. "5 HANDLING ALLEGATIONS OF MISCONDUCT IN SCIENCE - INSTITUTIONAL RESPONSES AND EXPERIENCE." Responsible Science, Volume I: Ensuring the Integrity of the Research Process. Washington, DC: The National Academies Press, 1992.
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RESPONSIBLE SCIENCE: Ensuring the Integrity of the Research Process
sufficient to invoke the procedural protection of the Due Process Clause”). But see Wisconsin v. Constantineau, 400 U.S. 433, 437-39 (1971), and Jenkins v. McKeithen, 395 U.S. 411, 426-31 (1969).
30. See, for example, Matthews v. Eldridge, 424 U.S. 319, 335 (1976).
31. The elements of due process, any or all of which may be required before an individual can be deprived of a particular liberty or property interest, include (1) adequate notice of expected conduct; (2) adequate notice of the charges; (3) a timely hearing; (4) a neutral decision maker; (5) an opportunity to make an oral presentation to the decision maker; (6) an opportunity to present evidence or witnesses to the decision maker; (7) a chance to confront and cross-examine witnesses or evidence to be used against the accused; (8) the right to have an adviser involved to assist in the presentation of the individual 's case to the decision maker; and (9) a decision based on the record with a statement of reasons for the decision.
Not all of these elements must be present in every hearing. To the contrary, only the more serious deprivations of liberty or property interests by the state require extensive procedural safeguards.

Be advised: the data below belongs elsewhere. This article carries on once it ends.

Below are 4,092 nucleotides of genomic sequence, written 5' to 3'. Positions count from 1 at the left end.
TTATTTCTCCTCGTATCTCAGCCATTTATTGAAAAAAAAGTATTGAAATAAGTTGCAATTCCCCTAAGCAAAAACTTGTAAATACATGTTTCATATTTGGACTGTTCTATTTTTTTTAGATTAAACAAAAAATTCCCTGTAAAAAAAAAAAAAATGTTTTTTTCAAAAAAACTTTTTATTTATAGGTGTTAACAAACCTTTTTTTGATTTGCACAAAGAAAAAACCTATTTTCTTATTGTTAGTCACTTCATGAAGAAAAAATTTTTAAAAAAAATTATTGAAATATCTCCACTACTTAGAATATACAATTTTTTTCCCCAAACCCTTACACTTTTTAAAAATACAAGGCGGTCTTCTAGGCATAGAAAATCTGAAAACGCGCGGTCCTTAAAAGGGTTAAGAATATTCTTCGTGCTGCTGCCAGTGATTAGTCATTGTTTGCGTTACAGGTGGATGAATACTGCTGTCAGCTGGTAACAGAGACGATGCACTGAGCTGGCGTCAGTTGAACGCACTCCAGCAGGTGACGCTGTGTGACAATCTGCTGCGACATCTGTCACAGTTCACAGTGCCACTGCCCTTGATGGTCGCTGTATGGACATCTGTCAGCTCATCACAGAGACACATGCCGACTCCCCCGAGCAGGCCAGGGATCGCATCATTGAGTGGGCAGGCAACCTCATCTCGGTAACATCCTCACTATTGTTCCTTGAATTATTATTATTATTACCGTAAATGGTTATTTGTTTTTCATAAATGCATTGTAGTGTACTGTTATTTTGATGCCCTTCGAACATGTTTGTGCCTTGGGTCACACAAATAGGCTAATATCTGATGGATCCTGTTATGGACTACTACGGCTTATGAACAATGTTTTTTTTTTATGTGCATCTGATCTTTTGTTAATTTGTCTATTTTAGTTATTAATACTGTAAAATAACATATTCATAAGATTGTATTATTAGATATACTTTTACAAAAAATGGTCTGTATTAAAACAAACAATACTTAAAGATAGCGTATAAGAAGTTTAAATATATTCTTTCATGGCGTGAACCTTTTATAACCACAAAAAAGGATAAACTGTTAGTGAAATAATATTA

See generally, pp. 706-18 in Tribe (1988) and pp. 555-56 in Nowak et al. (1983). See also Mishkin (1988).
32. In this discussion the panel uses the term “hearing” to refer to the mechanism used to investigate complaints of misconduct in science. The hearing may or may not involve sessions in which the subject of a misconduct investigation may hear testimony by or cross-examine witnesses.
33. The issue of the involvement of attorneys in the investigation of misconduct in science is a vexing problem. Some universities believe that attorneys should not participate in the university investigatory process because their involvement may lead to an adversarial spirit that is not consistent with the academic environment. Other universities allow those accused of misconduct to be represented by attorneys in the misconduct investigation. In such cases, the investigative panel may also request the university to supply its legal counsel for the panel's assistance.
37. See, for example, the accounts published in Westin (1981) and in Glazer and Glazer (1990).
38. Swazey and Scher (1981) and Glazer and Glazer (1990). See also Hollis (1987), Jacobstein (1987), and Sprague (1987).
39. Public Law 101-12 (103 Stat. 16 ).
40. See, for example, testimony by academic officials and scientists in hearings on maintaining the integrity of scientific research convened by the House Committee on Science, Space, and Technology (U.S. Congress, 1990b).